One of the emotions that tags along with this let down is anger. If we aren’t careful, we can become stuck in that anger. Our task as adult daughters is to learn to accept disappointments associated with unmet needs or unrealistic expectations, acknowledge them and even grieve then at times, and then move forward.
How do we do that? We choose to accept the reality that our mothers are fallible. Moving on may require forgiving her, adjusting our expectations, or simply coming to grips with the fact that we all make mistakes.
In some cases, moving forward may even require a new awareness that mom has areas of woundings and hurts she has yet to face. Her own unresolved pain may still affect us. And while we can’t force another person (in this case, mom) to confront her pain and deal with it, we can control our reaction to it. Her pain doesn’t have to control or define us once we discern which issues are hers versus ours.
If you are trying to control your angry reactions to your mother, don’t give up.
Most of us want to be grown ups and handle our emotions in a mature way. Sometimes that requires us to look to the past before we can manage our present emotions. If you and your mom have a number of unresolved issues from the past, they will follow you into the present.
It may be that your anger is being triggered from past hurts that you’ve yet to discuss or work through with her. If this is the case, you have two choices: 1) Choose to forgive her for past hurts and stop holding on to those issue. 2) Confront the issues and try to make peace. Keep in mind that it takes one person to forgive (you) and two people to reconcile (you and your mom). So if your mother won’t confront an issue, is in denial about it or refuses to address it, forgiveness is as far as you can go. That’s OK because it will move you out of that angry place.
Regardless of how we perceive our mothers, or what reality may be for us, we are challenged to imitate Christ in everything we do. To love as Christ loved often requires amazing grace and liberal use of forgiveness.
Women often say to me, “She’s the mom. She should be the first to forgive.” My response is usually, “Only children fight about who goes first! You forgive first and release your anger to God. Be like Christ. Don’t wait for someone else to do the right thing first. You take the lead because of Christ in you.”
If you want to rid yourself of anger, remember these six points:
1) Your mother isn’t perfect and never will be.
2) She made mistakes that may require your forgiveness.
3) Try being more empathetic. It wasn’t easy raising you.
4) Try to understand her better as a person–did things happen in her life that influence how she reacts to you.
5)Try to work on unresolved past hurts. You may need the help of a therapist.
6) You can’t change her, but you can change your response to her. Take a deep breath, calm down, be slow to anger and look to God to meet your every need.
For more help with mother-daughter relationships, check out Dr. Linda’s book, I Love My Mother But…
No one likes to be out of control and feel vulnerable. In a moment, our lives can be changed through no action of our own. Things happen.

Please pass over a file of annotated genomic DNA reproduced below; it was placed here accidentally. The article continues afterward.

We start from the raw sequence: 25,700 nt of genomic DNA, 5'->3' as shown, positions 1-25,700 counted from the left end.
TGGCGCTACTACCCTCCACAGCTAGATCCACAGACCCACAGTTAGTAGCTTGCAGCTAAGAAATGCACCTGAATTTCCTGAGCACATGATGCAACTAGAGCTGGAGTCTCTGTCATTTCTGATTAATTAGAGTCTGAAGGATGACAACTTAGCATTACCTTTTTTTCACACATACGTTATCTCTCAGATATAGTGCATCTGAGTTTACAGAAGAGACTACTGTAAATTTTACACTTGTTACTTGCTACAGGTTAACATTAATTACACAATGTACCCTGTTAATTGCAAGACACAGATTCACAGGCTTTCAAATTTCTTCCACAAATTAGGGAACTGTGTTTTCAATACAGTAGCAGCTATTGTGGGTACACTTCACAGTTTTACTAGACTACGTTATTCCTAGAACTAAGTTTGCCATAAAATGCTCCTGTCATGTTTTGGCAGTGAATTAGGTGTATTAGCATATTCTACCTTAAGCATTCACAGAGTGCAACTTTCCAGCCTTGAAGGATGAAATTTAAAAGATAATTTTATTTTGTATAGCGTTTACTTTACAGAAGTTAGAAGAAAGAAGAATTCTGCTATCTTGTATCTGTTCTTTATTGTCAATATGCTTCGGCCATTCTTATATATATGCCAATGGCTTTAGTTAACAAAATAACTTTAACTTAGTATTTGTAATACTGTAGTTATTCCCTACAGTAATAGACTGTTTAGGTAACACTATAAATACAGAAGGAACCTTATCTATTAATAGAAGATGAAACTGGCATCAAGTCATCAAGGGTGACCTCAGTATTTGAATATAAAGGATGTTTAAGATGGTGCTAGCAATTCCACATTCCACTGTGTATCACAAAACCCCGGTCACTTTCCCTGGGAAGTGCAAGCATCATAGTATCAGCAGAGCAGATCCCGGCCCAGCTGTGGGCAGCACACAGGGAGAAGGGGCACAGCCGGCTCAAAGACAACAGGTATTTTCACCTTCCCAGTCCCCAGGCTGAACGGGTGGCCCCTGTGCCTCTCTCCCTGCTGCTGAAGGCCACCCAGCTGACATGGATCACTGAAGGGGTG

Most of us have personal stories of loss and suffering. They may involve a stepfather who was sexually abusive; a mom who died from breast cancer; parents who divorced; a father jailed on drug charges; a depressed mother unable to care for her children; abandonment; chronic illness; rape; or domestic violence. Loss, suffering and trauma occur daily in our fallen world-not something we want to think about.
But suffering is a universal experience. Jesus wept when His friend Lazaras died. Jesus too suffered pain that led to death. We don’t know why good people suffer, we simply know how to respond to suffering and what God has to say about it. In order to cope with loss and trauma we need to:
- Grieve and mourn. Confronting the intense array of emotions that accompanies grief is not easy, but God’s promise is that we will be comforted (Matthew 5:4). The feelings of shock, anger, depression, bargaining must be experienced rather than avoided. Ask God to give you the grace to work through these emotions. Joy will come in the morning.
- Share your loss. Grief must be shared. Healing often comes in telling the story. Jesus wept with his friends Mary and Martha over the loss of their brother.
- Accept support. You need the support of family and friends. Don’t isolate yourself. Allow other people to serve you in your time of need.
- If the loss or suffering involves forgiveness, do it. Don’t get stuck in grief because of unforgiveness. Eventually, bitterness will develop. Forgiveness is necessary to heal. Give it to those who have hurt you even if they don’t deserve it. Remember God forgives you when you don’t deserve it.
- Read scriptures on suffering and loss. To quote Twila Paris and her powerful song, “God is in control”. Nothing happens away from His watchful eye. When you are His, there are several reassuring promises. He’ll walk with you through the valleys and He promises His presence.
–We are troubled, perplexed, persecuted but not destroyed (2Corinthians 4:8-9).
–The righteous have many afflictions but the Lord delivers us from them all (Psalm 34:19)
–Count it all joy because it is the trying of your faith and will bring patience (James 1:2-4)
–All things work together for good to them that love God and are called according to His purpose (Romans 8:28)
–Sorrow and mourning will disappear and be replaced with gladness and joy (Isaiah 51:11).
–Rest will come when we give the burden to the Lord (Matthew 11:28-30).